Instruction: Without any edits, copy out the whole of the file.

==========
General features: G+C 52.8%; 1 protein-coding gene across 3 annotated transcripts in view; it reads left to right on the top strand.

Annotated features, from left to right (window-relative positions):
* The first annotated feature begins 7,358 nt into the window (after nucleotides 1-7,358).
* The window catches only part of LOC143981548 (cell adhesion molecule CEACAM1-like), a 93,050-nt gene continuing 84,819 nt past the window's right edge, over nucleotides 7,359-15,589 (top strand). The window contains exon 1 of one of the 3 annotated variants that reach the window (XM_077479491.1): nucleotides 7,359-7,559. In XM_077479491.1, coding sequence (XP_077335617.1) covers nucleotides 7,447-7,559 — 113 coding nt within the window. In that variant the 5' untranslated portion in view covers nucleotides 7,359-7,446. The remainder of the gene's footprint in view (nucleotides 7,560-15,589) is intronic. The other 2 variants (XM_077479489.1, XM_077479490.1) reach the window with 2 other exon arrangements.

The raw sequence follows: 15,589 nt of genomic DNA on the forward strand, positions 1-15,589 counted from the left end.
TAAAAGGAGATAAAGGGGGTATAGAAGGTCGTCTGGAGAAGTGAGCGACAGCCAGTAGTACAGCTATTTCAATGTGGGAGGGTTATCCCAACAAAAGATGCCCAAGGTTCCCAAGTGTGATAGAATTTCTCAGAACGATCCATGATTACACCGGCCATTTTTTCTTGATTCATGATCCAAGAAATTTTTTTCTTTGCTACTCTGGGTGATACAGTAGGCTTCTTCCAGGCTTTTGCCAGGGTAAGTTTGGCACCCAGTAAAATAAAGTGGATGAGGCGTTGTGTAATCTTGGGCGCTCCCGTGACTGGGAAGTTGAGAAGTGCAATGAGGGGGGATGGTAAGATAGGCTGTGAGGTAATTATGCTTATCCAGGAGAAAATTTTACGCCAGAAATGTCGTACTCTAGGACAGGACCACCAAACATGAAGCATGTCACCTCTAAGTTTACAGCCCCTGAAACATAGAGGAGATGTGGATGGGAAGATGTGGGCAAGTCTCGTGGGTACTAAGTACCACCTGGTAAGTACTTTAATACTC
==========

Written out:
General features: G+C 52.8%; 1 protein-coding gene across 3 annotated transcripts in view; it reads left to right on the top strand.

Annotated features, from left to right (window-relative positions):
* The first annotated feature begins 7,358 nt into the window (after nucleotides 1-7,358).
* The window catches only part of LOC143981548 (cell adhesion molecule CEACAM1-like), a 93,050-nt gene continuing 84,819 nt past the window's right edge, over nucleotides 7,359-15,589 (top strand). The window contains exon 1 of one of the 3 annotated variants that reach the window (XM_077479491.1): nucleotides 7,359-7,559. In XM_077479491.1, coding sequence (XP_077335617.1) covers nucleotides 7,447-7,559 — 113 coding nt within the window. In that variant the 5' untranslated portion in view covers nucleotides 7,359-7,446. The remainder of the gene's footprint in view (nucleotides 7,560-15,589) is intronic. The other 2 variants (XM_077479489.1, XM_077479490.1) reach the window with 2 other exon arrangements.

The raw sequence follows: 15,589 nt of genomic DNA on the forward strand, positions 1-15,589 counted from the left end.
TAAAAGGAGATAAAGGGGGTATAGAAGGTCGTCTGGAGAAGTGAGCGACAGCCAGTAGTACAGCTATTTCAATGTGGGAGGGTTATCCCAACAAAAGATGCCCAAGGTTCCCAAGTGTGATAGAATTTCTCAGAACGATCCATGATTACACCGGCCATTTTTTCTTGATTCATGATCCAAGAAATTTTTTTCTTTGCTACTCTGGGTGATACAGTAGGCTTCTTCCAGGCTTTTGCCAGGGTAAGTTTGGCACCCAGTAAAATAAAGTGGATGAGGCGTTGTGTAATCTTGGGCGCTCCCGTGACTGGGAAGTTGAGAAGTGCAATGAGGGGGGATGGTAAGATAGGCTGTGAGGTAATTATGCTTATCCAGGAGAAAATTTTACGCCAGAAATGTCGTACTCTAGGACAGGACCACCAAACATGAAGCATGTCACCTCTAAGTTTACAGCCCCTGAAACATAGAGGAGATGTGGATGGGAAGATGTGGGCAAGTCTCGTGGGTACTAAGTACCACCTGGTAAGTACTTTAATACTC